It was so American — each room had a glass plaque by the door with the name(s) of the donors who gave the funds for it.

But I’m grateful as hell for their generosity.

 

If you’re female, please memorize these symptoms — and make sure your partner/spouse and/or family know them as well.

 

They’re easy to ignore or dismiss.

 

 

Why getting sick in America is a really bad idea

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May_30_Health_Care_Rally_NP (641) (Photo credit: seiuhealthcare775nw)

One element of living in the United States sickens me to my core — the persistent inequality of access to affordable quality health care, something citizens of virtually every other developed nation take for granted.

Today the U.S. Supreme Court will hand down its decision on the constitutionality of what’s been called Obamacare, a mandate requiring all Americans to purchase health insurance. A CNN/ORC International poll released this month showed 43% of Americans favor the law, 37% think it too liberal, and 13% oppose it because it is not liberal enough.

I grew up in Canada, where health care, paid for through taxes, is offered cradle-to-grave by the government. Yes, it has some deficits, but everyone can see a doctor and go to the hospital without fear of medical bankruptcy, common here.

From this week’s New York Times:

When Wendy Parris shattered her ankle, the emergency room put it in an air cast and sent her on her way. Because she had no insurance, doctors did not operate to fix it. A mother of six, Ms. Parris hobbled around for four years, pained by the foot, becoming less mobile and gaining weight.

But in 2008, Oregon opened its Medicaid rolls to some working-age adults living in poverty, like Ms. Parris. Lacking the money to cover everyone, the state established a lottery, and Ms. Parris was one of the 89,824 residents who entered in the hope of winning insurance.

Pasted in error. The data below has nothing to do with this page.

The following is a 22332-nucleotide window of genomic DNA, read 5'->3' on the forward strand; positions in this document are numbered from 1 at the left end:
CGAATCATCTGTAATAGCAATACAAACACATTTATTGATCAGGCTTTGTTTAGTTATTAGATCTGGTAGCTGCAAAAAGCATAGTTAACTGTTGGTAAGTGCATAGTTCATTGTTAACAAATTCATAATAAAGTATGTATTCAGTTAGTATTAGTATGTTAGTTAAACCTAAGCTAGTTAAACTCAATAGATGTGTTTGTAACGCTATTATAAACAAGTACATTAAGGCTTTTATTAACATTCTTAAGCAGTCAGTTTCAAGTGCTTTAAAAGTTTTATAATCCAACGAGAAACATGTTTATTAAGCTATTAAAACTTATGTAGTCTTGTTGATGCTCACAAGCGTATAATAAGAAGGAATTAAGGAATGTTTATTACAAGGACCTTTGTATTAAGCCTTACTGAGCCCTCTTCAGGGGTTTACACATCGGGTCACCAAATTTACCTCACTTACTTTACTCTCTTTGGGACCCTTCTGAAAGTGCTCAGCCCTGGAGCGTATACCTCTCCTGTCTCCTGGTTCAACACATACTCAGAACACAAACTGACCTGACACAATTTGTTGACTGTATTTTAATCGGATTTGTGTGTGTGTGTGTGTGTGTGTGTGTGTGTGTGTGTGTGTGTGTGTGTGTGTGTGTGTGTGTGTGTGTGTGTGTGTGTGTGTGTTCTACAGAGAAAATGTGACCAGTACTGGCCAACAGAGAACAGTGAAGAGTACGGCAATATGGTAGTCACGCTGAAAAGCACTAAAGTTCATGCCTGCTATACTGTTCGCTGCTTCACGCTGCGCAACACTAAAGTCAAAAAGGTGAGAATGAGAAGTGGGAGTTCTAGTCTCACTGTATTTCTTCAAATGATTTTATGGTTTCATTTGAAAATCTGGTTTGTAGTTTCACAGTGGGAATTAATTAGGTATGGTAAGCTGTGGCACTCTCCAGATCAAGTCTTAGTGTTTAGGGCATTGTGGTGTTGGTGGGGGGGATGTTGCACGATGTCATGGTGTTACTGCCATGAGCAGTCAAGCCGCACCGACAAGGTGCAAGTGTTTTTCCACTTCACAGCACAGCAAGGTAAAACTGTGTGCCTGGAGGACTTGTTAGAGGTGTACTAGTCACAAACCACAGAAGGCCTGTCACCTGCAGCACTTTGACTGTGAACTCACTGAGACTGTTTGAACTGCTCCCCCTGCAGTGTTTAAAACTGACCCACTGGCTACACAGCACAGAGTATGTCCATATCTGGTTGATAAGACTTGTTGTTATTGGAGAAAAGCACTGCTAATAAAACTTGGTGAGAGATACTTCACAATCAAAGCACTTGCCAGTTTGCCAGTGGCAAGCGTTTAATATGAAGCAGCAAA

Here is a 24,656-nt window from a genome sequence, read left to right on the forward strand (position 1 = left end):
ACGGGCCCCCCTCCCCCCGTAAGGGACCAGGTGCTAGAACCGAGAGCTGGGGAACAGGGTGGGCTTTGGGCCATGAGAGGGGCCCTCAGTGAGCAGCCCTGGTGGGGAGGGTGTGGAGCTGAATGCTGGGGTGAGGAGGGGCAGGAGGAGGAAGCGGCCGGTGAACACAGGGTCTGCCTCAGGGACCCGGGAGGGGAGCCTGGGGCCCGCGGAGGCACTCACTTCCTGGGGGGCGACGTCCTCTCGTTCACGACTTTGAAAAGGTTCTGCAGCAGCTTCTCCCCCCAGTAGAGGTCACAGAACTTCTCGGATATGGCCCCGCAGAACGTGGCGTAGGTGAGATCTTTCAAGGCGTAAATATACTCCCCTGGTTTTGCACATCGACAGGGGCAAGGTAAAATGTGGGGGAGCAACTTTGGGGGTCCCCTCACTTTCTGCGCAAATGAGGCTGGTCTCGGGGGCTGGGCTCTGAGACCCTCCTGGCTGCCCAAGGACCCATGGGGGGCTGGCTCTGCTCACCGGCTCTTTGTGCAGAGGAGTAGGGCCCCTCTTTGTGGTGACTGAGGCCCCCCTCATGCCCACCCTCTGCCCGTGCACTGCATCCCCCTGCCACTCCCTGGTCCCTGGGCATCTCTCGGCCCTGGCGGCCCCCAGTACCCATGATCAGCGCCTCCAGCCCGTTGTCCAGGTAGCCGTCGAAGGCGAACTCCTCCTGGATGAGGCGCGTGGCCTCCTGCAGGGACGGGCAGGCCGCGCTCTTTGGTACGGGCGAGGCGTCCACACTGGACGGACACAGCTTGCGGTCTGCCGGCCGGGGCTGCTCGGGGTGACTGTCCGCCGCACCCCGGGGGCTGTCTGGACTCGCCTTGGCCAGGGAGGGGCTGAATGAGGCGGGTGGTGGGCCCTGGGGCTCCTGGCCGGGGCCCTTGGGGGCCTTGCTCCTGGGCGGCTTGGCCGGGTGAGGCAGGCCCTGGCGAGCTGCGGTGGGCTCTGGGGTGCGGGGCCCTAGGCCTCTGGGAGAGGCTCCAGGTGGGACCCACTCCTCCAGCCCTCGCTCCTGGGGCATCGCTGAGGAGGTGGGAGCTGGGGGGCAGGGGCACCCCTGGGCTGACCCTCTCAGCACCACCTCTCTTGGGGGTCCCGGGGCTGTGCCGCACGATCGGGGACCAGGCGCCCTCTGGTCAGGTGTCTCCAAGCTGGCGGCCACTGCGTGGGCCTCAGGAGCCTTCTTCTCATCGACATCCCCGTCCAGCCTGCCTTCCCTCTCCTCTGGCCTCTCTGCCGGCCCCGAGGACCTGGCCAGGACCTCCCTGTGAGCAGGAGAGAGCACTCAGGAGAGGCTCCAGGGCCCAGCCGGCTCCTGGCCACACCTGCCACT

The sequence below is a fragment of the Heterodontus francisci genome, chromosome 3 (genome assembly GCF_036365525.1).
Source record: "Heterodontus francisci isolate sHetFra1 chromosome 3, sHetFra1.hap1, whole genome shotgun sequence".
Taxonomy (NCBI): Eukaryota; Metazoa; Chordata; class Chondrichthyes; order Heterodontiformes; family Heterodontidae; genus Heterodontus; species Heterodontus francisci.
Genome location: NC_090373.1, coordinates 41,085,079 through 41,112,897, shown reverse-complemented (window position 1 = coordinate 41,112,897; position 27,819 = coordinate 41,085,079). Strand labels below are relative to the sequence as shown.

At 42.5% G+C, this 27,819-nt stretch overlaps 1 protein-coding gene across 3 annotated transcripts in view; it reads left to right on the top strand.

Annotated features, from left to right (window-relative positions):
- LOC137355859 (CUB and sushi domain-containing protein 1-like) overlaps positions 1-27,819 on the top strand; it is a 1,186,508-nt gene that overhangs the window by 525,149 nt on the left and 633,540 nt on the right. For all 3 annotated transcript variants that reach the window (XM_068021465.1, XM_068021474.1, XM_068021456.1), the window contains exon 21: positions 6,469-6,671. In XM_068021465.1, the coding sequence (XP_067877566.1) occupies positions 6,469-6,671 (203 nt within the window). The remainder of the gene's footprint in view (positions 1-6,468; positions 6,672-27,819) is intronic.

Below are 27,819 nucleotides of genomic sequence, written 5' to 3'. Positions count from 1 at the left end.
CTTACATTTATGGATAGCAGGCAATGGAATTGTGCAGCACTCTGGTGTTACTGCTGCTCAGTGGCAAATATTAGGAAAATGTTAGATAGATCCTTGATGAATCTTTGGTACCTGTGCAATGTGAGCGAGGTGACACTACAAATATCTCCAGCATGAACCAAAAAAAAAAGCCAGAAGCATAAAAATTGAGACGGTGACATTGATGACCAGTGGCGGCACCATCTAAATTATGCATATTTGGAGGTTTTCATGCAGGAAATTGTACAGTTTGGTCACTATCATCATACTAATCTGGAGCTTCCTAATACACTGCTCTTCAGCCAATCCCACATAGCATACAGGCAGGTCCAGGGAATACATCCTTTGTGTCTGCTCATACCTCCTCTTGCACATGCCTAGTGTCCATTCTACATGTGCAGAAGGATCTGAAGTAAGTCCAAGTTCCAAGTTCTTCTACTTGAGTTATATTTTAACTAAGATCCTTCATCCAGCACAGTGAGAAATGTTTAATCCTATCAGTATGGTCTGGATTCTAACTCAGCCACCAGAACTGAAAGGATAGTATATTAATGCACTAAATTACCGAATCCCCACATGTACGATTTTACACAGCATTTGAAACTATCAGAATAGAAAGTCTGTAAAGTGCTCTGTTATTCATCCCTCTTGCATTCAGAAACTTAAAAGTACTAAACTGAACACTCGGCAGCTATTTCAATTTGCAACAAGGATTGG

And this, on how confusing and frightening it can be to receive a fistful of enormous medical bills:

With so little pricing information available, expecting people to shop around for quality care at the lowest cost — something that’s not always possible in emergency situations — is also asking a lot of consumers. “I have always found a bit cruel the much-mouthed suggestion that patients should have ‘more skin in the game’ and ‘shop around for cost-effective health care’ in the health care market,” said Uwe E. Reinhardt, a health policy expert and professor at Princeton University, “when patients have so little information easily available on prices and quality to those things.”

President Obama’s Affordable Care Act, the health care overhaul law passed in 2010, tries to make some improvements (though the Supreme Court is expected to rule whether all or some of the law is constitutional this month). But while the law’s changes help you shop around for insurance policies — specifically through its new HealthCare.gov Web site, a one-stop shop that lists all of your insurance options in one place — it’s still unclear how effective the law will be for anyone comparing medical services.